Conceptually similar to the t-test, ANOVA (analysis of variance) tests whether the means of three or more groups are equal.

The test statistic is the f-ratio, which is essentially:

$$ F=\frac {variance \;between \;groups}{variance \;within \;groups} $$If the between-groups variation is large compared to the within-groups variation (f-ratio >> 1), it is more likely that the groups have different characteristics.

The test is called the f-test, and the p-value is obtained by referencing the f-ratio in the f-distribution.

*Note: A p-value from f-ratio calculator is provided on this
webpage.
The data analysis add-in in excel provides an easy-to-use
facility to conduct the f-test.*

H_{0}: μ_{1} = μ_{2} = μ_{3} = μ_{4} = … = μ_{k}

H_{A}: Not all population means are equal

α = 5% (usually)

k: number of groups

Group Means: x̄_{1},x̄_{2}, x̄_{3}, x̄_{4} … x̄_{k}

Group Variances: s_{1}^{2}, s_{2}^{2}, s_{3}^{2}, s_{4}^{2} … s_{k}^{2}

Group Sample Sizes: n_{1}, n_{2}, n_{3}, n_{4} … n_{k}

Total All Samples: n_{T} = n_{1}+n_{2}+n_{3}+n_{4} … +n_{k}

Where MS is the mean square, SS is sum of squares, and k ˗ 1 and n_{T} ˗ k are the degrees of freedom.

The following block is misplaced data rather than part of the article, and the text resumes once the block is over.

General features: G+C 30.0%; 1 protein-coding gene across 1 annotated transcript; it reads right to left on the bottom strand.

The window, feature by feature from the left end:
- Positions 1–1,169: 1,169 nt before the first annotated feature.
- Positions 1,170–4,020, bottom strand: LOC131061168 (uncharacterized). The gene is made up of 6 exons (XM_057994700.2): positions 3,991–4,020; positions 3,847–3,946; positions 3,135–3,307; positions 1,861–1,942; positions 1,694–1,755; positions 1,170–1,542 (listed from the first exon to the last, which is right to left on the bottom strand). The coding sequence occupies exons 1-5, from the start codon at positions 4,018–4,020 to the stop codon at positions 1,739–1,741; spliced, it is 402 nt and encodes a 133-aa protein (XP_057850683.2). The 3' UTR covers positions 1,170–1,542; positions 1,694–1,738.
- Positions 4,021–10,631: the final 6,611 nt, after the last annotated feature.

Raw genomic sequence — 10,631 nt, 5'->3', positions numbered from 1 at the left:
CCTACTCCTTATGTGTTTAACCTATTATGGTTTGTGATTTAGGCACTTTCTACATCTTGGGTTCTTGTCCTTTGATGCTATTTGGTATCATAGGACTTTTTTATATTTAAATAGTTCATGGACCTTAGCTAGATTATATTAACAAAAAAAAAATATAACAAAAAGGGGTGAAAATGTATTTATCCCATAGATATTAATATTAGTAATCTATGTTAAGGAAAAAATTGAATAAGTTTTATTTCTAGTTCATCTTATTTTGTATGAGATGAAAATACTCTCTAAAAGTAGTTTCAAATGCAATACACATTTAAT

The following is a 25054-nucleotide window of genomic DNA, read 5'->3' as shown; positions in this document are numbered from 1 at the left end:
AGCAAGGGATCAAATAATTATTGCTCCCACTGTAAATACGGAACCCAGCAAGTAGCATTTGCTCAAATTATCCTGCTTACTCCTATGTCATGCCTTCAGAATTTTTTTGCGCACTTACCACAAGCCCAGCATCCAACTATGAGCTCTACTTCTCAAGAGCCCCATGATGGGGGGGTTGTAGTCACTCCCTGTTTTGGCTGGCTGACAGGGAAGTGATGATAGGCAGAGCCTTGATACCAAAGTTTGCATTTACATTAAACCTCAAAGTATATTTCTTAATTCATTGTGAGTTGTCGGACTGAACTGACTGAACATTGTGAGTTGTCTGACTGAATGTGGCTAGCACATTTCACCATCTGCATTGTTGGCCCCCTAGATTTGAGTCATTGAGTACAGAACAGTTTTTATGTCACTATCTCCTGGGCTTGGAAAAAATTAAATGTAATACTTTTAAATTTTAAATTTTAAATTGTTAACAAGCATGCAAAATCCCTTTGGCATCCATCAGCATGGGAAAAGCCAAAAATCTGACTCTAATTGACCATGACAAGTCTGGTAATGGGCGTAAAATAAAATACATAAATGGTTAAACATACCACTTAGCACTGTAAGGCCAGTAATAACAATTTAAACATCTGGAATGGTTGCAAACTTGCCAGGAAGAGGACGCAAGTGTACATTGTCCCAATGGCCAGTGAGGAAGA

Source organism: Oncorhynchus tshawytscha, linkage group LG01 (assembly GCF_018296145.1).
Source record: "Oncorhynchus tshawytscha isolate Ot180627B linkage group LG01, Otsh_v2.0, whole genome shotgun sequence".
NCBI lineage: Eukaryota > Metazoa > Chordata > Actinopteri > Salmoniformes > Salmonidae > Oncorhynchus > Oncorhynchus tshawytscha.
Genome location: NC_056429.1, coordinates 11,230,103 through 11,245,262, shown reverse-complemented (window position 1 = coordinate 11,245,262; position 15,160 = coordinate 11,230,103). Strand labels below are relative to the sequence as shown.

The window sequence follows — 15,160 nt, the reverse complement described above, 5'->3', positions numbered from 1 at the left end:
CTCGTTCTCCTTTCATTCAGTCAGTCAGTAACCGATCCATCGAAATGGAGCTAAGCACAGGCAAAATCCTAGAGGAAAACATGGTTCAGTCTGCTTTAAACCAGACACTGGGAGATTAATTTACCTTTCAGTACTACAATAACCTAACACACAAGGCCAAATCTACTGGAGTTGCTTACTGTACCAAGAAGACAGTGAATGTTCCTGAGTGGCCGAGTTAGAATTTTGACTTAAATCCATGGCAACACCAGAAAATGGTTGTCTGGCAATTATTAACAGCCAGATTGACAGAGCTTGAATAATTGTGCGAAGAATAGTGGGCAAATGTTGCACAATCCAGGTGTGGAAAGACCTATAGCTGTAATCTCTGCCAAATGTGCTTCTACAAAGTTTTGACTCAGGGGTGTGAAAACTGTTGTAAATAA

Low | Mid | Low Upper | High Upper |

8 | 10 | 13 | 17 |

10 | 12 | 15 | 19 |

12 | 14 | 17 | 21 |

mean = 10 | mean = 12 | mean = 15 | mean = 19 |

*Example:* Household consumption of wine in litres/year,
across various income groups is provided in Exhibit 33.23.
$$ SS_{between}=\sum_{j=1}^k n_j (\bar x_j - \bar{\bar{x}})^2 $$
$$ \qquad=3×(10-14)^2+ 3×(10-14)^2+3×(10-14)^2 $$
$$ \qquad=138 $$
$$ SS_{within}=\sum_{j=1}^k (n_j-1)s_j^2,\quad s_j^2=\frac{1}{n_j-1} \sum_{i=1}^{n_j}(x_{ji}-\bar x_j)^2 $$
$$ SS_{within}= \sum_{j=1}^k \sum_{i=1}^{n_j} (x_{ji} - \bar x_j)^2 $$
$$ SS_{within}=(8-10)^2+(10-10)^2+(12-10)^2 $$
$$\qquad+(10-12)^2+(12-12)^2+(14-12)^2 $$
$$\qquad+(13-15)^2+(15-15)^2+(17-15)^2 $$
$$\qquad+(17-19)^2+(19-19)^2+(21-19)^2 $$
$$\qquad= 32 $$
$$ F= \frac {138/(4-1)}{32/(12-4)}=11.5 $$

p-value = 0.003 < α=5%. Reject the null hypothesis.

The data suggests that the consumption of wine varies significantly across different household income levels.

Incidentally, regression analysis with dummy variables could also be used instead of ANOVA to determine the size and the direction of the differences in the mean values. For instance, for the previous example: $$Consumption = α + β × Income \, Class, $$ $$\text{Where α is the intercept and coefficient, β, quantifies the effect size.}$$

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